Denmarkmentions the importance of developing trade relations with Canada, Peru, Colombia and Malaysia in its presidency program. And a mere two lines speak about relationships with the EU's eastern neighbours, while there is a lot more written about the problems of preserving biodiversity or eliminating traffic jams in European cities. The only “neighbourhood” topic Denmark suggests considering is the issue of liberalizing migration and trade with the EU's southern neighbours, in light of the political changes taking place there. That is, the program targets an entirely different geographical region and expresses a different vision and priorities.

Nevertheless, we should not overestimate the importance of an EU presidency. Now when there is the office of the President of the European Council and the High Representative of the Union for Foreign Affairs and Security Policy, as well as the External Action Service, a six-month EU presidency affords very limited room for self-realization.

The issue of human rights has always been prominent in Denmark's foreign-policy. This is, in fact, one of its foreign-policy focus points, and it has serious ambitions along this line. Who knows, the cases of Yulia Tymoshenko, Yuriy Lutsenko and other former Ukrainian officials may have prompted the inclusion of the following passage in the Danish presidency program: “The Danish Presidency will therefore continue the work on strengthening the procedural rights of suspected and accused persons in criminal proceedings.” The Danish Helsinki Committee for Human Rights has prepared three critical reports on the criminal cases and criminal proceedings against former Ukrainian officials. This committee is consulting the Danish government on high-profile violations of human rights abroad.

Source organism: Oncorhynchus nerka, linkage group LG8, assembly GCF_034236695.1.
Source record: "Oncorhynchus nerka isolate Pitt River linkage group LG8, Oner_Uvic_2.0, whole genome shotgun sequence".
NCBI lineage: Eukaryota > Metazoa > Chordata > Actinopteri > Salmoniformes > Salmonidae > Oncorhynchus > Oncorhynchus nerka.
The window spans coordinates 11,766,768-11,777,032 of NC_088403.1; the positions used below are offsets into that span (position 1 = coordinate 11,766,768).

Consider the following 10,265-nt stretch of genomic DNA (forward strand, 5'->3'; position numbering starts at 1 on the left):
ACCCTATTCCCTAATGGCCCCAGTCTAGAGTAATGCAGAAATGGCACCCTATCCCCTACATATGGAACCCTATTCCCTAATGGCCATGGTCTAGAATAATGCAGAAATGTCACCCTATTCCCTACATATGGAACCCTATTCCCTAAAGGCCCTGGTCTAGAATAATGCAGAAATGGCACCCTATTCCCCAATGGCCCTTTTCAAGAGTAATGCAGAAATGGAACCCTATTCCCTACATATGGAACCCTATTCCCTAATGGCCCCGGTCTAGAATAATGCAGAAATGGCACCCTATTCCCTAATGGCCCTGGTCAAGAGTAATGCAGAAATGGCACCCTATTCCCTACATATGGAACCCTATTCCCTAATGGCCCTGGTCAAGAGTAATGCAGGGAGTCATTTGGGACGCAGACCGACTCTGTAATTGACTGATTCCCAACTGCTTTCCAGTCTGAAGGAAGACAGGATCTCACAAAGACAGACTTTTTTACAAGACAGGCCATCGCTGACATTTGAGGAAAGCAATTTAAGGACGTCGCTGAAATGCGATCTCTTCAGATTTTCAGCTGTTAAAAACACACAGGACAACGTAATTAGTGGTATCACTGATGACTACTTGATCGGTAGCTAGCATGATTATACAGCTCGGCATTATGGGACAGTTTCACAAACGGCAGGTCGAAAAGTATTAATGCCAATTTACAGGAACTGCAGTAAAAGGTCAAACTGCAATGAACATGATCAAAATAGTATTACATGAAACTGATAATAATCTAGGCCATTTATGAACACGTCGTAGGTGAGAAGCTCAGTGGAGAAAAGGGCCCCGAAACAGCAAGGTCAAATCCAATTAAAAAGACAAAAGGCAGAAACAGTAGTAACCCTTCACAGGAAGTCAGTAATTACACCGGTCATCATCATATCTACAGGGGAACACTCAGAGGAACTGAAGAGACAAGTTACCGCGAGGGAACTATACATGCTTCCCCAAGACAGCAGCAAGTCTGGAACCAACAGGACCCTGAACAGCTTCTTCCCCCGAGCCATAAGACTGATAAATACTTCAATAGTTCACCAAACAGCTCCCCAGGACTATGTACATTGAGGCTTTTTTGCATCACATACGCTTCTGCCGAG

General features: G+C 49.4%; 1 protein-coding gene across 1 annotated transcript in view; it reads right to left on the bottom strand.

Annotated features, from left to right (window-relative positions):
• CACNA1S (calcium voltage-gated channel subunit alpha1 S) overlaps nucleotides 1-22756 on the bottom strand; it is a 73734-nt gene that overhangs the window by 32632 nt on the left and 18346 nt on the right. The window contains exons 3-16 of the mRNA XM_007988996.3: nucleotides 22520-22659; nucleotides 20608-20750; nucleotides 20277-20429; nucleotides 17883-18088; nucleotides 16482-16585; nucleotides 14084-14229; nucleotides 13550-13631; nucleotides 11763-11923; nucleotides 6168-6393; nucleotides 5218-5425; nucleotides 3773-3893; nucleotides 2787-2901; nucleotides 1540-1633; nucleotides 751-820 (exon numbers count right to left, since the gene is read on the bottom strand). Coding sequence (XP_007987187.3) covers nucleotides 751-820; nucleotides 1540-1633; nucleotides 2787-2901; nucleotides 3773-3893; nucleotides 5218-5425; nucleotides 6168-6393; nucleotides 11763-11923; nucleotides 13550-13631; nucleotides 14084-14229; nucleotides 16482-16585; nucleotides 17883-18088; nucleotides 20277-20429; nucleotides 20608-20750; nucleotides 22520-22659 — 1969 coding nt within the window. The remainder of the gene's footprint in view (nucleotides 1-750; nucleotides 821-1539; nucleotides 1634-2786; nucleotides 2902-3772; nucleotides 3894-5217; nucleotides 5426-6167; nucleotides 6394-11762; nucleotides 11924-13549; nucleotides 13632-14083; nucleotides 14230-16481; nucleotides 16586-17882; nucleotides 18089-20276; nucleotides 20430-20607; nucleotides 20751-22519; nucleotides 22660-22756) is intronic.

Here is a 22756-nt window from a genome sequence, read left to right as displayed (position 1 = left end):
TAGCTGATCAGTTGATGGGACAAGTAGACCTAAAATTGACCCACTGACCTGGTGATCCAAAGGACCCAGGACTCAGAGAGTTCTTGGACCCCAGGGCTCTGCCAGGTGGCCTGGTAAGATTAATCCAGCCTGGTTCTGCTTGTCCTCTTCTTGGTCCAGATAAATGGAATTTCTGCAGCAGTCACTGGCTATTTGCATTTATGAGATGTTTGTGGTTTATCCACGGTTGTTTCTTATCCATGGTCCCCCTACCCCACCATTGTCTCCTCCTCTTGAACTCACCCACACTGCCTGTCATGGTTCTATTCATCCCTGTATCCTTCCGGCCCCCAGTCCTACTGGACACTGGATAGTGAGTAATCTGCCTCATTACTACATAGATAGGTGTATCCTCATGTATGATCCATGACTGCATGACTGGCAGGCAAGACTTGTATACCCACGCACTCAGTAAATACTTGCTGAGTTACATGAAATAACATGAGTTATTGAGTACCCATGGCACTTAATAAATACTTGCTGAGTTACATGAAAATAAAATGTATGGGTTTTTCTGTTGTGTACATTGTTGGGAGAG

Moreover, the Danish presidency is also a chance for the EU to take a deep breath before Cyprus takes over on July 1, 2012, which may add geopolitical problems to the continent's economic woes. Turkey has already threatened that it would suspend its relations with the EU if this island state, torn apart by a long-time conflict, is allowed to preside in the Union. Against this background, the peace-promoting six months of the Danish presidency may look like golden times in retrospect.